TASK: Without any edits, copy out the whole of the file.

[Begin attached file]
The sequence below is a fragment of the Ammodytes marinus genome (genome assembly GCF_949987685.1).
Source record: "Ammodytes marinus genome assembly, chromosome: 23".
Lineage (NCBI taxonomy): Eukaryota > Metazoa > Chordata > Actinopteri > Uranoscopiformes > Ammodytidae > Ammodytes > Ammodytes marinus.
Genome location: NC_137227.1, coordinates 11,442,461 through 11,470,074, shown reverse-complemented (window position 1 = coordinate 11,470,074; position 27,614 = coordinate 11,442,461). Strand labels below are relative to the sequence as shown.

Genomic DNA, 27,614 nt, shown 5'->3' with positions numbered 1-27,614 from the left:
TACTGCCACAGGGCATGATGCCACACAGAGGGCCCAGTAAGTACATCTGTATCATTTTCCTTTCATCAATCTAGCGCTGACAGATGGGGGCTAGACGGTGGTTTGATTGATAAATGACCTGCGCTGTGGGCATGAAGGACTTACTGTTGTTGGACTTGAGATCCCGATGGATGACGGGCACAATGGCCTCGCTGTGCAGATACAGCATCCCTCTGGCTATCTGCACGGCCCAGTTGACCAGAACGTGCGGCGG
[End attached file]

The sequence below is a fragment of the Ammodytes marinus genome (genome assembly GCF_949987685.1).
Source record: "Ammodytes marinus genome assembly, chromosome: 23".
Lineage (NCBI taxonomy): Eukaryota > Metazoa > Chordata > Actinopteri > Uranoscopiformes > Ammodytidae > Ammodytes > Ammodytes marinus.
Genome location: NC_137227.1, coordinates 11,442,461 through 11,470,074, shown reverse-complemented (window position 1 = coordinate 11,470,074; position 27,614 = coordinate 11,442,461). Strand labels below are relative to the sequence as shown.

Genomic DNA, 27,614 nt, shown 5'->3' with positions numbered 1-27,614 from the left:
TACTGCCACAGGGCATGATGCCACACAGAGGGCCCAGTAAGTACATCTGTATCATTTTCCTTTCATCAATCTAGCGCTGACAGATGGGGGCTAGACGGTGGTTTGATTGATAAATGACCTGCGCTGTGGGCATGAAGGACTTACTGTTGTTGGACTTGAGATCCCGATGGATGACGGGCACAATGGCCTCGCTGTGCAGATACAGCATCCCTCTGGCTATCTGCACGGCCCAGTTGACCAGAACGTGCGGCGG